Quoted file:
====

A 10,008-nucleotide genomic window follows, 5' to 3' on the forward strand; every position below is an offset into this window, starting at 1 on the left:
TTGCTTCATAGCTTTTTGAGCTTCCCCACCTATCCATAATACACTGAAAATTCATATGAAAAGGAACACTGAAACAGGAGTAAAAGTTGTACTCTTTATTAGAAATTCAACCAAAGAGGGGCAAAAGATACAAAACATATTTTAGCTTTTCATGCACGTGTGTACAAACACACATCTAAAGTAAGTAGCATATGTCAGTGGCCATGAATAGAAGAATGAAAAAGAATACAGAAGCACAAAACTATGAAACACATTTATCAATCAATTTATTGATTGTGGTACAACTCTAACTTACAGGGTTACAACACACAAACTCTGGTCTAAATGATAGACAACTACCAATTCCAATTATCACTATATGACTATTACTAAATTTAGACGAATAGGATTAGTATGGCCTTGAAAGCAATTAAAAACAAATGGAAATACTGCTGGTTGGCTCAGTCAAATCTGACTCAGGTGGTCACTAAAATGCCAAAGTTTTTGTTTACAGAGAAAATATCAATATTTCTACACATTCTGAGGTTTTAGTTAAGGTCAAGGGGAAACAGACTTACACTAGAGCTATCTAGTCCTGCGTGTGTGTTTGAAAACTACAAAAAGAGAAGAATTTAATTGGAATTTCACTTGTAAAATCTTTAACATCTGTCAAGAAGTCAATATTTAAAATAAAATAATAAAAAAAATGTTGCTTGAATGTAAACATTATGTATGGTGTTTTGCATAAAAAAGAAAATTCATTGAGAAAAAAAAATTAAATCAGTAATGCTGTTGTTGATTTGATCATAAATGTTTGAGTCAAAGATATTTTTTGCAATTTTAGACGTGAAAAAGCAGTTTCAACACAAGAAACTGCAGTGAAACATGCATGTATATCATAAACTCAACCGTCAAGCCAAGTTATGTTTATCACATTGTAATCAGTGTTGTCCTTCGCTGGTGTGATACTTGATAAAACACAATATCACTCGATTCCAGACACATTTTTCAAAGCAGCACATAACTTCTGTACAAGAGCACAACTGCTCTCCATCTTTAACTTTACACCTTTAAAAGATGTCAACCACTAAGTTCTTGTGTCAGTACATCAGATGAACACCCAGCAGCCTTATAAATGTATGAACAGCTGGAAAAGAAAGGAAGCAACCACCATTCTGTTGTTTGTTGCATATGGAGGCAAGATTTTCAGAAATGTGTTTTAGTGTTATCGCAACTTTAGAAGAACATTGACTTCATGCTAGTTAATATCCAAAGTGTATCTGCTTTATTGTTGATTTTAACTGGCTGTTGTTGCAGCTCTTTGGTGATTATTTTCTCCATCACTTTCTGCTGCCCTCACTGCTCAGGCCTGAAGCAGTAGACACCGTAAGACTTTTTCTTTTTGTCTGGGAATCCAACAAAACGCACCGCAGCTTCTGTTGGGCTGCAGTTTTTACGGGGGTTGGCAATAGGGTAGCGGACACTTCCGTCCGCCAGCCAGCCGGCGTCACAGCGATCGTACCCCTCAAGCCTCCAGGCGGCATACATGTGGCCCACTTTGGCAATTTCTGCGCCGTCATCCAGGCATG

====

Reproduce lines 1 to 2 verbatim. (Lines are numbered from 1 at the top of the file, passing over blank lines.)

A 10,008-nucleotide genomic window follows, 5' to 3' on the forward strand; every position below is an offset into this window, starting at 1 on the left:
TTGCTTCATAGCTTTTTGAGCTTCCCCACCTATCCATAATACACTGAAAATTCATATGAAAAGGAACACTGAAACAGGAGTAAAAGTTGTACTCTTTATTAGAAATTCAACCAAAGAGGGGCAAAAGATACAAAACATATTTTAGCTTTTCATGCACGTGTGTACAAACACACATCTAAAGTAAGTAGCATATGTCAGTGGCCATGAATAGAAGAATGAAAAAGAATACAGAAGCACAAAACTATGAAACACATTTATCAATCAATTTATTGATTGTGGTACAACTCTAACTTACAGGGTTACAACACACAAACTCTGGTCTAAATGATAGACAACTACCAATTCCAATTATCACTATATGACTATTACTAAATTTAGACGAATAGGATTAGTATGGCCTTGAAAGCAATTAAAAACAAATGGAAATACTGCTGGTTGGCTCAGTCAAATCTGACTCAGGTGGTCACTAAAATGCCAAAGTTTTTGTTTACAGAGAAAATATCAATATTTCTACACATTCTGAGGTTTTAGTTAAGGTCAAGGGGAAACAGACTTACACTAGAGCTATCTAGTCCTGCGTGTGTGTTTGAAAACTACAAAAAGAGAAGAATTTAATTGGAATTTCACTTGTAAAATCTTTAACATCTGTCAAGAAGTCAATATTTAAAATAAAATAATAAAAAAAATGTTGCTTGAATGTAAACATTATGTATGGTGTTTTGCATAAAAAAGAAAATTCATTGAGAAAAAAAAATTAAATCAGTAATGCTGTTGTTGATTTGATCATAAATGTTTGAGTCAAAGATATTTTTTGCAATTTTAGACGTGAAAAAGCAGTTTCAACACAAGAAACTGCAGTGAAACATGCATGTATATCATAAACTCAACCGTCAAGCCAAGTTATGTTTATCACATTGTAATCAGTGTTGTCCTTCGCTGGTGTGATACTTGATAAAACACAATATCACTCGATTCCAGACACATTTTTCAAAGCAGCACATAACTTCTGTACAAGAGCACAACTGCTCTCCATCTTTAACTTTACACCTTTAAAAGATGTCAACCACTAAGTTCTTGTGTCAGTACATCAGATGAACACCCAGCAGCCTTATAAATGTATGAACAGCTGGAAAAGAAAGGAAGCAACCACCATTCTGTTGTTTGTTGCATATGGAGGCAAGATTTTCAGAAATGTGTTTTAGTGTTATCGCAACTTTAGAAGAACATTGACTTCATGCTAGTTAATATCCAAAGTGTATCTGCTTTATTGTTGATTTTAACTGGCTGTTGTTGCAGCTCTTTGGTGATTATTTTCTCCATCACTTTCTGCTGCCCTCACTGCTCAGGCCTGAAGCAGTAGACACCGTAAGACTTTTTCTTTTTGTCTGGGAATCCAACAAAACGCACCGCAGCTTCTGTTGGGCTGCAGTTTTTACGGGGGTTGGCAATAGGGTAGCGGACACTTCCGTCCGCCAGCCAGCCGGCGTCACAGCGATCGTACCCCTCAAGCCTCCAGGCGGCATACATGTGGCCCACTTTGGCAATTTCTGCGCCGTCATCCAGGCATG